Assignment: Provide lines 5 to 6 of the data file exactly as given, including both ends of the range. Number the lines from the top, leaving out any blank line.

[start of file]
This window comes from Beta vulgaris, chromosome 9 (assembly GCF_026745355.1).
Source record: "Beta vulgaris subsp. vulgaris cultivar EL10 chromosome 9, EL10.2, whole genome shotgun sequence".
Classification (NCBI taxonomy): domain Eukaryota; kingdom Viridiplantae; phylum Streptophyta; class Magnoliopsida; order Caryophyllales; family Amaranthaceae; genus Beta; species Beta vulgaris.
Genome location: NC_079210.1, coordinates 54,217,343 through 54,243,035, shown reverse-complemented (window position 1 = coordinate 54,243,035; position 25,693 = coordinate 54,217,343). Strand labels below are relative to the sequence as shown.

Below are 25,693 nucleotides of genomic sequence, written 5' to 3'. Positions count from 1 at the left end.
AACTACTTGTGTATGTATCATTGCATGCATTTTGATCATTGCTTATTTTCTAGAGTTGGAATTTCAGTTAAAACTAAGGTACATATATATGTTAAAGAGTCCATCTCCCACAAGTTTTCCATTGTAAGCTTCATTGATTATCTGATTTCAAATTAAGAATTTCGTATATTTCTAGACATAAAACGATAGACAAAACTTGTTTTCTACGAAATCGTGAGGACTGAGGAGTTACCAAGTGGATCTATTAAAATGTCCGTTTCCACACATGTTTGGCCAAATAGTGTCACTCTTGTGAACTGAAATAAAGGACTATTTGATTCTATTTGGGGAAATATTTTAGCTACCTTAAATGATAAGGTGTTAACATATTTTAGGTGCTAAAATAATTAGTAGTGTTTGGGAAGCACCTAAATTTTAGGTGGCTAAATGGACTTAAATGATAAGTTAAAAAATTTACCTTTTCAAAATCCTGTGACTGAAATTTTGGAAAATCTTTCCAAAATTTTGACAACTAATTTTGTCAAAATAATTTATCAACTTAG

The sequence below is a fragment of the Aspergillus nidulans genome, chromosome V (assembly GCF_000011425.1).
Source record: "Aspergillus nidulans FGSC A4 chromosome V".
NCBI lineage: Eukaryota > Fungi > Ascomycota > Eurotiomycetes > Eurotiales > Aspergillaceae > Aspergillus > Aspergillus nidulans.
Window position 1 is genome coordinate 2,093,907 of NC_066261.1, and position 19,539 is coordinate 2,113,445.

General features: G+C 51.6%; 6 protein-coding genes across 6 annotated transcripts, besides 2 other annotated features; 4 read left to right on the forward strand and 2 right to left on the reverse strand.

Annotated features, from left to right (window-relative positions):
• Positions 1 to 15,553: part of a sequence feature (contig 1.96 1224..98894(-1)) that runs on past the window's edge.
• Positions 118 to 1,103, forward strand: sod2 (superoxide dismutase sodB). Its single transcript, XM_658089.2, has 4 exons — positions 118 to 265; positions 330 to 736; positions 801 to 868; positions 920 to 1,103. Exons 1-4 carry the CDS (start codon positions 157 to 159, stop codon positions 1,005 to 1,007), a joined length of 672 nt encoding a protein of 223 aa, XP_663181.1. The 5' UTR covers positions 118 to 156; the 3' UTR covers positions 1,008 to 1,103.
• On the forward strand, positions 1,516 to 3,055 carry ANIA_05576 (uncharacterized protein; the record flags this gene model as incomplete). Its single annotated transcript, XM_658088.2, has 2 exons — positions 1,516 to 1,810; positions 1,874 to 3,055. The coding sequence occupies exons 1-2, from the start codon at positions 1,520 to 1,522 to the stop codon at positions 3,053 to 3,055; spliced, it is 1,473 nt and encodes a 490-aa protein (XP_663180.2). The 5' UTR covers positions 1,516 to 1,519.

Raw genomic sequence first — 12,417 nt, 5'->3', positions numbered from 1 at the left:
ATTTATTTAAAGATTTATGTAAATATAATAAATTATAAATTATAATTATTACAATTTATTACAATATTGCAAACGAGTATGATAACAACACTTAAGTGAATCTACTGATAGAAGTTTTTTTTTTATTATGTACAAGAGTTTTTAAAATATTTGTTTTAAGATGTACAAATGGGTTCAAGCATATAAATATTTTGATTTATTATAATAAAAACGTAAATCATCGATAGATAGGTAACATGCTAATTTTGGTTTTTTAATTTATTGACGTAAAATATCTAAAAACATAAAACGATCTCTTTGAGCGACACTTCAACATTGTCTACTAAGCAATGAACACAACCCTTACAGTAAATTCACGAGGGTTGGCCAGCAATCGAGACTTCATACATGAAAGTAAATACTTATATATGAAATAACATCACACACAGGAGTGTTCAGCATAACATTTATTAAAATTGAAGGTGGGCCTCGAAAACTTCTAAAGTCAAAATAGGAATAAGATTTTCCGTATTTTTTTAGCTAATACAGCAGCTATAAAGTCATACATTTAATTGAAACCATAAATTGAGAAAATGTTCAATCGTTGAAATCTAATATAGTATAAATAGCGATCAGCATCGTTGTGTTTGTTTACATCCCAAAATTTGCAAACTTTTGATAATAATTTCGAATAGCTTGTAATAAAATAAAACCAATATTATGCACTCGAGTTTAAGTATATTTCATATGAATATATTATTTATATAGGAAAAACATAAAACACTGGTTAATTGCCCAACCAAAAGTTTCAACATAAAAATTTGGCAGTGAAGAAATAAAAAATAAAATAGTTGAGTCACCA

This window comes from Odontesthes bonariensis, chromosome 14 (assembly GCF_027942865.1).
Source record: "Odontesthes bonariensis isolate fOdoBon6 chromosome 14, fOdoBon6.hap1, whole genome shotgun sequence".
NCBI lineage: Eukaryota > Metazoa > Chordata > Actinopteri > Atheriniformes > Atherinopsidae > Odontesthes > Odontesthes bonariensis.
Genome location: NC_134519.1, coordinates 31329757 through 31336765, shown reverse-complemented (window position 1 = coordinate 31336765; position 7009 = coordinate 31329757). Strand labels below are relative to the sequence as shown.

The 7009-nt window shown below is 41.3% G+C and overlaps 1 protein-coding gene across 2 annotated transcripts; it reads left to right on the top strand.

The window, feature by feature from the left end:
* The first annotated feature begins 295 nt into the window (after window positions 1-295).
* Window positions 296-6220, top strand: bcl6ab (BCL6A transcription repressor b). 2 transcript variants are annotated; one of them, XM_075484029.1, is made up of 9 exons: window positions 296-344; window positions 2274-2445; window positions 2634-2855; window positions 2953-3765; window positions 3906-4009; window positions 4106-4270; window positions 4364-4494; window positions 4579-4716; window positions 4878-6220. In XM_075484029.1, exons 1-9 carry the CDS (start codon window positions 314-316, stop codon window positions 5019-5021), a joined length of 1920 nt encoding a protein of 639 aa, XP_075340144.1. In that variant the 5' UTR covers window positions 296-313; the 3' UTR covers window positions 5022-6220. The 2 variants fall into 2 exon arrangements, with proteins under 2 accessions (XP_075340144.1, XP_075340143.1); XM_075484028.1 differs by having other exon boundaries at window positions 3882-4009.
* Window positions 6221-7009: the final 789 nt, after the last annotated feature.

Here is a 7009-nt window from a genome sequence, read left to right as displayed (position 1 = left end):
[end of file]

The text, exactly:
Below are 25,693 nucleotides of genomic sequence, written 5' to 3'. Positions count from 1 at the left end.
AACTACTTGTGTATGTATCATTGCATGCATTTTGATCATTGCTTATTTTCTAGAGTTGGAATTTCAGTTAAAACTAAGGTACATATATATGTTAAAGAGTCCATCTCCCACAAGTTTTCCATTGTAAGCTTCATTGATTATCTGATTTCAAATTAAGAATTTCGTATATTTCTAGACATAAAACGATAGACAAAACTTGTTTTCTACGAAATCGTGAGGACTGAGGAGTTACCAAGTGGATCTATTAAAATGTCCGTTTCCACACATGTTTGGCCAAATAGTGTCACTCTTGTGAACTGAAATAAAGGACTATTTGATTCTATTTGGGGAAATATTTTAGCTACCTTAAATGATAAGGTGTTAACATATTTTAGGTGCTAAAATAATTAGTAGTGTTTGGGAAGCACCTAAATTTTAGGTGGCTAAATGGACTTAAATGATAAGTTAAAAAATTTACCTTTTCAAAATCCTGTGACTGAAATTTTGGAAAATCTTTCCAAAATTTTGACAACTAATTTTGTCAAAATAATTTATCAACTTAG